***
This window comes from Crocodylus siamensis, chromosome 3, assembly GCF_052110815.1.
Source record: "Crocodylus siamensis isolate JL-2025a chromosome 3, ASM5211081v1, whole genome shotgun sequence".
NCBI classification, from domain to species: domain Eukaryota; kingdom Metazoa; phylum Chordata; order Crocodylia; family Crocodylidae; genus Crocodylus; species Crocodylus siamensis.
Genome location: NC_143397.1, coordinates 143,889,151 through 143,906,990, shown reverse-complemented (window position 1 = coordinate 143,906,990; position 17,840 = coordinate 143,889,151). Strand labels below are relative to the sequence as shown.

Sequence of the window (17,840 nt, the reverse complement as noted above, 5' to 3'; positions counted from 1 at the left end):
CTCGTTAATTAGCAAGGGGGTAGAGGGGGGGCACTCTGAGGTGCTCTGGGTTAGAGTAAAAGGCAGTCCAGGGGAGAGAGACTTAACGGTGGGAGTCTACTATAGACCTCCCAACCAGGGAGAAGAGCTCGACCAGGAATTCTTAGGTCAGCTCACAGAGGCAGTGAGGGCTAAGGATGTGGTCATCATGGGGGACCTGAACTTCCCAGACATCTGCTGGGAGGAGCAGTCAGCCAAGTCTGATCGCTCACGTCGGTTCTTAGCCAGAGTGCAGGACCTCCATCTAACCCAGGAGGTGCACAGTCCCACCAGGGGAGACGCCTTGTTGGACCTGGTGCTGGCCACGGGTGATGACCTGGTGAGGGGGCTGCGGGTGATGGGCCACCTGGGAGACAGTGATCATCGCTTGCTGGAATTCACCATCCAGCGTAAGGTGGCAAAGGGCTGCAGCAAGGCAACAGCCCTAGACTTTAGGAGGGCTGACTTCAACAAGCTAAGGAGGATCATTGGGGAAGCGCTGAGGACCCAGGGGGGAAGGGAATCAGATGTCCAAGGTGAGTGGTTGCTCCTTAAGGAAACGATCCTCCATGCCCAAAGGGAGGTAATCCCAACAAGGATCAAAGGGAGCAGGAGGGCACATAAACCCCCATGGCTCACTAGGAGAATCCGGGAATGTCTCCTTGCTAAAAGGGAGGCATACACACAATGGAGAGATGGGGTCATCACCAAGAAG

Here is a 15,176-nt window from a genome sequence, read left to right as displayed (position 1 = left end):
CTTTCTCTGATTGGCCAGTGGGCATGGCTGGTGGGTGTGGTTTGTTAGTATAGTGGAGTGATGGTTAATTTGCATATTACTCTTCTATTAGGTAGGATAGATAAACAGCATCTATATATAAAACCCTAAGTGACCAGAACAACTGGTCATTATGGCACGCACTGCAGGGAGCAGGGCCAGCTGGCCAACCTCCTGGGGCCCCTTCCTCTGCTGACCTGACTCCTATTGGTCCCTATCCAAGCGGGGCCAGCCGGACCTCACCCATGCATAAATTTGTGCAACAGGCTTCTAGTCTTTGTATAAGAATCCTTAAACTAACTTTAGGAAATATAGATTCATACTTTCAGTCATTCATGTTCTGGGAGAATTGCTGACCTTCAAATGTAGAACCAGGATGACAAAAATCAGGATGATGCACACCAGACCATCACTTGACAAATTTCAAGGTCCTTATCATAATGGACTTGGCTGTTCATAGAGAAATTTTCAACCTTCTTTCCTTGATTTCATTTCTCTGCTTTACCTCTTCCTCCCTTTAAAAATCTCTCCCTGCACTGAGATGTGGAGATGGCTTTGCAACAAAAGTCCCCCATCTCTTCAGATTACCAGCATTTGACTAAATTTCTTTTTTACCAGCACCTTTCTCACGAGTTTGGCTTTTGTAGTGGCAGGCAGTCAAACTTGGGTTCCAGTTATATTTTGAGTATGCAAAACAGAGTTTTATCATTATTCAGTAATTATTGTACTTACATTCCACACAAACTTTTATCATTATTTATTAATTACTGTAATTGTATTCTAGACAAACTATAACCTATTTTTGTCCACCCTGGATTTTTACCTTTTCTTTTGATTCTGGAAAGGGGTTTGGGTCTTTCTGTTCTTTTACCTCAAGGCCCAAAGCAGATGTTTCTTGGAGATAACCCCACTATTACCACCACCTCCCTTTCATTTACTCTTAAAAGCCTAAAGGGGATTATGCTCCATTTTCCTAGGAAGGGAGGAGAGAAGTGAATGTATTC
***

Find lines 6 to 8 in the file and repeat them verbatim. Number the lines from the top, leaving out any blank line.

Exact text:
CTCGTTAATTAGCAAGGGGGTAGAGGGGGGGCACTCTGAGGTGCTCTGGGTTAGAGTAAAAGGCAGTCCAGGGGAGAGAGACTTAACGGTGGGAGTCTACTATAGACCTCCCAACCAGGGAGAAGAGCTCGACCAGGAATTCTTAGGTCAGCTCACAGAGGCAGTGAGGGCTAAGGATGTGGTCATCATGGGGGACCTGAACTTCCCAGACATCTGCTGGGAGGAGCAGTCAGCCAAGTCTGATCGCTCACGTCGGTTCTTAGCCAGAGTGCAGGACCTCCATCTAACCCAGGAGGTGCACAGTCCCACCAGGGGAGACGCCTTGTTGGACCTGGTGCTGGCCACGGGTGATGACCTGGTGAGGGGGCTGCGGGTGATGGGCCACCTGGGAGACAGTGATCATCGCTTGCTGGAATTCACCATCCAGCGTAAGGTGGCAAAGGGCTGCAGCAAGGCAACAGCCCTAGACTTTAGGAGGGCTGACTTCAACAAGCTAAGGAGGATCATTGGGGAAGCGCTGAGGACCCAGGGGGGAAGGGAATCAGATGTCCAAGGTGAGTGGTTGCTCCTTAAGGAAACGATCCTCCATGCCCAAAGGGAGGTAATCCCAACAAGGATCAAAGGGAGCAGGAGGGCACATAAACCCCCATGGCTCACTAGGAGAATCCGGGAATGTCTCCTTGCTAAAAGGGAGGCATACACACAATGGAGAGATGGGGTCATCACCAAGAAG

Here is a 15,176-nt window from a genome sequence, read left to right as displayed (position 1 = left end):
CTTTCTCTGATTGGCCAGTGGGCATGGCTGGTGGGTGTGGTTTGTTAGTATAGTGGAGTGATGGTTAATTTGCATATTACTCTTCTATTAGGTAGGATAGATAAACAGCATCTATATATAAAACCCTAAGTGACCAGAACAACTGGTCATTATGGCACGCACTGCAGGGAGCAGGGCCAGCTGGCCAACCTCCTGGGGCCCCTTCCTCTGCTGACCTGACTCCTATTGGTCCCTATCCAAGCGGGGCCAGCCGGACCTCACCCATGCATAAATTTGTGCAACAGGCTTCTAGTCTTTGTATAAGAATCCTTAAACTAACTTTAGGAAATATAGATTCATACTTTCAGTCATTCATGTTCTGGGAGAATTGCTGACCTTCAAATGTAGAACCAGGATGACAAAAATCAGGATGATGCACACCAGACCATCACTTGACAAATTTCAAGGTCCTTATCATAATGGACTTGGCTGTTCATAGAGAAATTTTCAACCTTCTTTCCTTGATTTCATTTCTCTGCTTTACCTCTTCCTCCCTTTAAAAATCTCTCCCTGCACTGAGATGTGGAGATGGCTTTGCAACAAAAGTCCCCCATCTCTTCAGATTACCAGCATTTGACTAAATTTCTTTTTTACCAGCACCTTTCTCACGAGTTTGGCTTTTGTAGTGGCAGGCAGTCAAACTTGGGTTCCAGTTATATTTTGAGTATGCAAAACAGAGTTTTATCATTATTCAGTAATTATTGTACTTACATTCCACACAAACTTTTATCATTATTTATTAATTACTGTAATTGTATTCTAGACAAACTATAACCTATTTTTGTCCACCCTGGATTTTTACCTTTTCTTTTGATTCTGGAAAGGGGTTTGGGTCTTTCTGTTCTTTTACCTCAAGGCCCAAAGCAGATGTTTCTTGGAGATAACCCCACTATTACCACCACCTCCCTTTCATTTACTCTTAAAAGCCTAAAGGGGATTATGCTCCATTTTCCTAGGAAGGGAGGAGAGAAGTGAATGTATTC